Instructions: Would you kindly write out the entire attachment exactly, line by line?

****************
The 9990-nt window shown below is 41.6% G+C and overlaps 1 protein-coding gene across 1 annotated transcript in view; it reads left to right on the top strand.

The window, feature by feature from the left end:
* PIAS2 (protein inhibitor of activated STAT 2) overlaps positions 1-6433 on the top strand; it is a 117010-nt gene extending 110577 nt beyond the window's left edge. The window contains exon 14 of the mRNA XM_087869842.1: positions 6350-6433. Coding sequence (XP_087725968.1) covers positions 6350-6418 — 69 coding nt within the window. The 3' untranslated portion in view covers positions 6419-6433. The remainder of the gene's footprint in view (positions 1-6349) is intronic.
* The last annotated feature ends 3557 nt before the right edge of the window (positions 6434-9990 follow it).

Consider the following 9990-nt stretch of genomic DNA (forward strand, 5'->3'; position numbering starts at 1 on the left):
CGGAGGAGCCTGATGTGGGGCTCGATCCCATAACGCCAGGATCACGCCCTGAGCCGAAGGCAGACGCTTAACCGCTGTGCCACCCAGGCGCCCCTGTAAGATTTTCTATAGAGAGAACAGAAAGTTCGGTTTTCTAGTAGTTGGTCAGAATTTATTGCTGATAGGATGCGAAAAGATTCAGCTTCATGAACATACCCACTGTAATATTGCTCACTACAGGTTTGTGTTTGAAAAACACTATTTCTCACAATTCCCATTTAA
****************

The 9990-nt window shown below is 41.6% G+C and overlaps 1 protein-coding gene across 1 annotated transcript in view; it reads left to right on the top strand.

The window, feature by feature from the left end:
* PIAS2 (protein inhibitor of activated STAT 2) overlaps positions 1-6433 on the top strand; it is a 117010-nt gene extending 110577 nt beyond the window's left edge. The window contains exon 14 of the mRNA XM_087869842.1: positions 6350-6433. Coding sequence (XP_087725968.1) covers positions 6350-6418 — 69 coding nt within the window. The 3' untranslated portion in view covers positions 6419-6433. The remainder of the gene's footprint in view (positions 1-6349) is intronic.
* The last annotated feature ends 3557 nt before the right edge of the window (positions 6434-9990 follow it).

Consider the following 9990-nt stretch of genomic DNA (forward strand, 5'->3'; position numbering starts at 1 on the left):
CGGAGGAGCCTGATGTGGGGCTCGATCCCATAACGCCAGGATCACGCCCTGAGCCGAAGGCAGACGCTTAACCGCTGTGCCACCCAGGCGCCCCTGTAAGATTTTCTATAGAGAGAACAGAAAGTTCGGTTTTCTAGTAGTTGGTCAGAATTTATTGCTGATAGGATGCGAAAAGATTCAGCTTCATGAACATACCCACTGTAATATTGCTCACTACAGGTTTGTGTTTGAAAAACACTATTTCTCACAATTCCCATTTAA